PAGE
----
A visiting creationist dared biologists at U.C. Davis to debate him — and even bet $250,000 no one could show “any empirical evidence for macro evolution [sic].” Jonathan Eisen turned him down:
Discussing creationism – fine. Discussing criticism of evolutionary hypotheses – fine. Having a reasonable panel discussion of science and religion – fine. Meeting with creationists to discuss their ideas about evolution – ok too. But engaging in a “debate” and thus even for a second implying that creationism stands on the same ground as evolution – completely ludicrous.
There’s a good discussion emerging below the post; but the consensus seems to be do not feed the trolls. It’s a hard position to take — it certainly goes against my own Aspergers-oid need to refute obvious nonsense when I hear it — but I’ve rarely seen such events work out well.
Picture a local scientist who maybe thinks about creationism a couple times a year “debating” some nut who considers this his life’s work. Advantage: nut.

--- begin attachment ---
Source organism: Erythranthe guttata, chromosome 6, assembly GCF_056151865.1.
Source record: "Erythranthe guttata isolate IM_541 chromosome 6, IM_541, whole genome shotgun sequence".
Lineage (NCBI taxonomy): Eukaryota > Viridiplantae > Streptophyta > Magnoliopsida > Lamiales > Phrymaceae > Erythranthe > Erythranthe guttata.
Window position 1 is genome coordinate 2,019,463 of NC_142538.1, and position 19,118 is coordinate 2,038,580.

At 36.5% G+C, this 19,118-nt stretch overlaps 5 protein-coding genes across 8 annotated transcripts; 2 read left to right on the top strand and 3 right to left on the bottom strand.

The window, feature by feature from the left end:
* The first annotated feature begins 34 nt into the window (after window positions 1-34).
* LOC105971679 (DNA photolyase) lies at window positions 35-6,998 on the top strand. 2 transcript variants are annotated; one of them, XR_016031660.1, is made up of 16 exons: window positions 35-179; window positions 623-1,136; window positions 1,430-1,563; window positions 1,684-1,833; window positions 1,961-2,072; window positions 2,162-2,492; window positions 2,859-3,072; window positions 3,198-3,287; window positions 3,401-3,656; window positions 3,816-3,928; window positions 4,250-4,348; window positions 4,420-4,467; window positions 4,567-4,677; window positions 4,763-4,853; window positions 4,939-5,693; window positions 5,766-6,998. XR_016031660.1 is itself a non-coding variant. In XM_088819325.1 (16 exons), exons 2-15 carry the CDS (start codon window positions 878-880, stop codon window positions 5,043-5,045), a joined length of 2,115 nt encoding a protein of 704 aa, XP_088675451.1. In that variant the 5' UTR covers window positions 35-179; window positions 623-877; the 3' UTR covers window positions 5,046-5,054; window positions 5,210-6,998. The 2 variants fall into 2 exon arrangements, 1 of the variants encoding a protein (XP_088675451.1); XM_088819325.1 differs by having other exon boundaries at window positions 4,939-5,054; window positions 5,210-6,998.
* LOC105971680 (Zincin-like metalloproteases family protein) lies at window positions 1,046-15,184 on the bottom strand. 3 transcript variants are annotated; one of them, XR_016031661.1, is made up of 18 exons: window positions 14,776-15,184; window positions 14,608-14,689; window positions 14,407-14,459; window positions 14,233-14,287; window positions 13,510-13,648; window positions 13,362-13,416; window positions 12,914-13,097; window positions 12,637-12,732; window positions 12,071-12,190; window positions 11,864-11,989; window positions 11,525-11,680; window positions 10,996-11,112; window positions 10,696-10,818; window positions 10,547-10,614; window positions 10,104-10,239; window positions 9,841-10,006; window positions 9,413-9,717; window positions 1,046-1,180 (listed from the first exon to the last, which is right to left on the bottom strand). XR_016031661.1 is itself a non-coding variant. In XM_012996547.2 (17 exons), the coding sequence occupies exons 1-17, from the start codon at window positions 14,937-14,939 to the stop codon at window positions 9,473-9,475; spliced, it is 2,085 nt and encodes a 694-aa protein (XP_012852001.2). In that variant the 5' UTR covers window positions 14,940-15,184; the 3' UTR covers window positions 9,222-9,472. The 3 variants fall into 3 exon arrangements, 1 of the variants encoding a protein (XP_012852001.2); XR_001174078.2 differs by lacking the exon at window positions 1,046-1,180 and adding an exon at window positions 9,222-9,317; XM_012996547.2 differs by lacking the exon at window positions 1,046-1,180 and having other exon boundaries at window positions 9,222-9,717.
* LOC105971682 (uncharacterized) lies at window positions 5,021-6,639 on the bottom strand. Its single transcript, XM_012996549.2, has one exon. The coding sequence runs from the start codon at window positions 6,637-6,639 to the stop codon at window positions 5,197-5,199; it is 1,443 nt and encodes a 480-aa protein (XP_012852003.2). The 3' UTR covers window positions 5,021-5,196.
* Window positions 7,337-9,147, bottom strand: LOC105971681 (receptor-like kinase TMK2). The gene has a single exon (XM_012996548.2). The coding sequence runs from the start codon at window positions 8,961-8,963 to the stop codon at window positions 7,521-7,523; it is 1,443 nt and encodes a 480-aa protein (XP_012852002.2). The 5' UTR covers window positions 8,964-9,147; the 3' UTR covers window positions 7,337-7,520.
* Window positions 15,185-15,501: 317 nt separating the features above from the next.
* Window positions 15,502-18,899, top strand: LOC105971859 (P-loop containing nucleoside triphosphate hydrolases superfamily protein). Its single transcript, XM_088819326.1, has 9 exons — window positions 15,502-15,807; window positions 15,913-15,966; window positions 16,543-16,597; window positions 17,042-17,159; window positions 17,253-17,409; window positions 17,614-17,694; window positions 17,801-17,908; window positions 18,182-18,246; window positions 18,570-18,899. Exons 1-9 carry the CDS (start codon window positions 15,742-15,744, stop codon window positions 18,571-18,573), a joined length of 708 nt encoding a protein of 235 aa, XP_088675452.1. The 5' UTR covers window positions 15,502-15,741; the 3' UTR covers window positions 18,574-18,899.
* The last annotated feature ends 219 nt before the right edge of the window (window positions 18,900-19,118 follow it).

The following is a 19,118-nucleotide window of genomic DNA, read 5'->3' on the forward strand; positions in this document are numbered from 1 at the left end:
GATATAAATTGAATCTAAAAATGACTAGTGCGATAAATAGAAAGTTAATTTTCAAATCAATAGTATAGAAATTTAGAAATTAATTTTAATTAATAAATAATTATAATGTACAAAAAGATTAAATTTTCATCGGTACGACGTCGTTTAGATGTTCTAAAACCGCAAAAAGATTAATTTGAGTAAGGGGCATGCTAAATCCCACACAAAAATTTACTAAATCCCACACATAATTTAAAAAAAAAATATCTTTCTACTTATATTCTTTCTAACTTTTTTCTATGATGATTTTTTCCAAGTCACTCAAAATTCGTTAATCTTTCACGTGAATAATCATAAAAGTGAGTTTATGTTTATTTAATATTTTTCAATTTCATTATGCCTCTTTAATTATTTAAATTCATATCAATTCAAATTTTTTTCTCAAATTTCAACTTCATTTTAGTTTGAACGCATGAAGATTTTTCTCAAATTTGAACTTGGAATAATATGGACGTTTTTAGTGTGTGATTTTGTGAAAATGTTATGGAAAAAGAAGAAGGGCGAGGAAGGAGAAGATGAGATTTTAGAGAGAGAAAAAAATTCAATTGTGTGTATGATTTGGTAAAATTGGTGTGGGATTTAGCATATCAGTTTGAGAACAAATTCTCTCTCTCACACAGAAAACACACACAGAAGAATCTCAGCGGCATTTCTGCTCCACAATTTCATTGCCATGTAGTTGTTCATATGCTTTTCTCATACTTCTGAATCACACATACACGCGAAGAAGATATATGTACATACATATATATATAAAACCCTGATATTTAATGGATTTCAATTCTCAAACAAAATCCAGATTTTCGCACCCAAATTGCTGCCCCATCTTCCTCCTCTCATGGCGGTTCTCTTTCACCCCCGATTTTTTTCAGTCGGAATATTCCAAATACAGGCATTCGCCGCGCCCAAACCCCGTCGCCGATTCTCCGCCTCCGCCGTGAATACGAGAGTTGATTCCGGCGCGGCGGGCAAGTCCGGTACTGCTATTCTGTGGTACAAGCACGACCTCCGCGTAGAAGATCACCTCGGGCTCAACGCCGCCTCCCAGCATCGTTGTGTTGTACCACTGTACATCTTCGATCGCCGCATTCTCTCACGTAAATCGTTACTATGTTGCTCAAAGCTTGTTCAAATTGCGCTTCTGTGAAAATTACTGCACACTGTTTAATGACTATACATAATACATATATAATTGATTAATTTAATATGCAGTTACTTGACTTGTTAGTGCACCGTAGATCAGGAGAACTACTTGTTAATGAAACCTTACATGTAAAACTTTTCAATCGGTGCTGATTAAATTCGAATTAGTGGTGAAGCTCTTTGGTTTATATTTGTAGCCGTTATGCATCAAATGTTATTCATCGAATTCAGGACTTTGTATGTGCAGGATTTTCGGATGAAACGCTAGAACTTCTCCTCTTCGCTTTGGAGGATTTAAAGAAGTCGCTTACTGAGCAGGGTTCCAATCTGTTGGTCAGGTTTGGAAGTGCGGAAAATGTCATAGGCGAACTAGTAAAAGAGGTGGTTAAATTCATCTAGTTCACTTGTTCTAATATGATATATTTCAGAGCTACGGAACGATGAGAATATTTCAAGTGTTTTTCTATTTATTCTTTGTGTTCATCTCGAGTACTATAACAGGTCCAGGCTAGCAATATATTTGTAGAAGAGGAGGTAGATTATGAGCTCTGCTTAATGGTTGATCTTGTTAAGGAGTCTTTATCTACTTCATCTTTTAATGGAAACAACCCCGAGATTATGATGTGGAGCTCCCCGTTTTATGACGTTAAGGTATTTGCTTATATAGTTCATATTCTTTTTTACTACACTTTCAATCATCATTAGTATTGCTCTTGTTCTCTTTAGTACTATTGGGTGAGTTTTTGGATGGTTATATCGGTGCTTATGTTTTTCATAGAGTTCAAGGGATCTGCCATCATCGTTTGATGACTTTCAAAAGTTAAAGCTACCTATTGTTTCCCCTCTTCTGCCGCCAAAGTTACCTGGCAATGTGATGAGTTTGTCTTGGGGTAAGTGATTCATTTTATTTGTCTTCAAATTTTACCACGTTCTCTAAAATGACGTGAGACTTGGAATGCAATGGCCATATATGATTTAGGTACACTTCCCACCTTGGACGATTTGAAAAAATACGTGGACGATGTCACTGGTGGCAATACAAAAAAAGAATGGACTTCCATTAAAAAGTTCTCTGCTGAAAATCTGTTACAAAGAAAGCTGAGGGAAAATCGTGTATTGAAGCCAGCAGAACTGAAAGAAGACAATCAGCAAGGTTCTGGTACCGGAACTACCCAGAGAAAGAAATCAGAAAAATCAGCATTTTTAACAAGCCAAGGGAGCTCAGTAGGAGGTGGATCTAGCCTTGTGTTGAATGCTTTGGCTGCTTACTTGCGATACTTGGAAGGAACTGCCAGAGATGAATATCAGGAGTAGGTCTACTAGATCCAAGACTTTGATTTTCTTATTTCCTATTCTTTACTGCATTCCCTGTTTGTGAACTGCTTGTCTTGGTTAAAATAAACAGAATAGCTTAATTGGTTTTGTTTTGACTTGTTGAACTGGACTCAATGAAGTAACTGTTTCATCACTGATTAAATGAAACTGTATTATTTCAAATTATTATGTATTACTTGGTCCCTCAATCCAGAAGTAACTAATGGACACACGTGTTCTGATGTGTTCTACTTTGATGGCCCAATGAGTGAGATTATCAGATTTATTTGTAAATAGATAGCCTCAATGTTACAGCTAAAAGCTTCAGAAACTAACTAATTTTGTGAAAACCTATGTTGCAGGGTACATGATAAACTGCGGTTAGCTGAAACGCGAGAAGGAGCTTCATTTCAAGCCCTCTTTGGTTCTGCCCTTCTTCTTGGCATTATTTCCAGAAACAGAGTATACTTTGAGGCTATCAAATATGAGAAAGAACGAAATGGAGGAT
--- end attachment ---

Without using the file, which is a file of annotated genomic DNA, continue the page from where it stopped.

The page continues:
Consider further that the audience is overwhelmingly on the nut’s side — and, indeed, are there to have their beliefs confirmed — so that the nut has no need to make a coherent argument and can instead focus on scoring rhetorical/ presentational points. Advantage: nut.
Finally, recall that scientific knowledge is necessarily tentative and complex, and a good scientist will have to acknowledge that there are things we don’t know about the history of life on Earth; whereas the nut has an (allegedly) simple and comprehensive story. Advantage: nut.
Of course, ask the two of them do do actual science, develop an answer to an empirical question beyond “because God wanted it to be that way” — then advantage: scientist. But that’s not what a formal debate is.